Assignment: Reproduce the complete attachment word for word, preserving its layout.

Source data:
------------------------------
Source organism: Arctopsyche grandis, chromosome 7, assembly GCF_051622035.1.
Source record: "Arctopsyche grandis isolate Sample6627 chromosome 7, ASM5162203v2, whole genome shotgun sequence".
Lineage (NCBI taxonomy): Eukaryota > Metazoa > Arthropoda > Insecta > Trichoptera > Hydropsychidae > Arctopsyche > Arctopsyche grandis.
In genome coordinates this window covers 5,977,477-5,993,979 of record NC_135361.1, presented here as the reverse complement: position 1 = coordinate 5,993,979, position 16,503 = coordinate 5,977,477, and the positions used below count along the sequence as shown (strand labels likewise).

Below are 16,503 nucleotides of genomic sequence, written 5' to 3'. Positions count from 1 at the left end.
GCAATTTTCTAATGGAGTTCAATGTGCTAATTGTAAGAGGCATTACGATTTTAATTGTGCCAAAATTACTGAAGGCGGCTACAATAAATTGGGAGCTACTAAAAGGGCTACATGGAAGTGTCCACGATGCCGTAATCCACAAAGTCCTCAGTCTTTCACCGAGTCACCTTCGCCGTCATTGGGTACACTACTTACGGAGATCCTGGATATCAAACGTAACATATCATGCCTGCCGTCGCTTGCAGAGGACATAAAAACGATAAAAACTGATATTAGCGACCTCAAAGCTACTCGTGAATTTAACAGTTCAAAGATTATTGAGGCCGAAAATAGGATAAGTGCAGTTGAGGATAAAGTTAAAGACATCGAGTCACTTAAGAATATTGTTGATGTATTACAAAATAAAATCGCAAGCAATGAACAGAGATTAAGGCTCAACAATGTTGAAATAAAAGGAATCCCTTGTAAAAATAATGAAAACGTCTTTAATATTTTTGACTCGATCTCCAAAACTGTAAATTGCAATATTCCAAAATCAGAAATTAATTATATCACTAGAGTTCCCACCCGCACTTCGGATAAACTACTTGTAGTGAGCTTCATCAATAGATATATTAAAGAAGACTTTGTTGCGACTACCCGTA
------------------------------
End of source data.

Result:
Source organism: Arctopsyche grandis, chromosome 7, assembly GCF_051622035.1.
Source record: "Arctopsyche grandis isolate Sample6627 chromosome 7, ASM5162203v2, whole genome shotgun sequence".
Lineage (NCBI taxonomy): Eukaryota > Metazoa > Arthropoda > Insecta > Trichoptera > Hydropsychidae > Arctopsyche > Arctopsyche grandis.
In genome coordinates this window covers 5,977,477-5,993,979 of record NC_135361.1, presented here as the reverse complement: position 1 = coordinate 5,993,979, position 16,503 = coordinate 5,977,477, and the positions used below count along the sequence as shown (strand labels likewise).

Below are 16,503 nucleotides of genomic sequence, written 5' to 3'. Positions count from 1 at the left end.
GCAATTTTCTAATGGAGTTCAATGTGCTAATTGTAAGAGGCATTACGATTTTAATTGTGCCAAAATTACTGAAGGCGGCTACAATAAATTGGGAGCTACTAAAAGGGCTACATGGAAGTGTCCACGATGCCGTAATCCACAAAGTCCTCAGTCTTTCACCGAGTCACCTTCGCCGTCATTGGGTACACTACTTACGGAGATCCTGGATATCAAACGTAACATATCATGCCTGCCGTCGCTTGCAGAGGACATAAAAACGATAAAAACTGATATTAGCGACCTCAAAGCTACTCGTGAATTTAACAGTTCAAAGATTATTGAGGCCGAAAATAGGATAAGTGCAGTTGAGGATAAAGTTAAAGACATCGAGTCACTTAAGAATATTGTTGATGTATTACAAAATAAAATCGCAAGCAATGAACAGAGATTAAGGCTCAACAATGTTGAAATAAAAGGAATCCCTTGTAAAAATAATGAAAACGTCTTTAATATTTTTGACTCGATCTCCAAAACTGTAAATTGCAATATTCCAAAATCAGAAATTAATTATATCACTAGAGTTCCCACCCGCACTTCGGATAAACTACTTGTAGTGAGCTTCATCAATAGATATATTAAAGAAGACTTTGTTGCGACTACCCGTA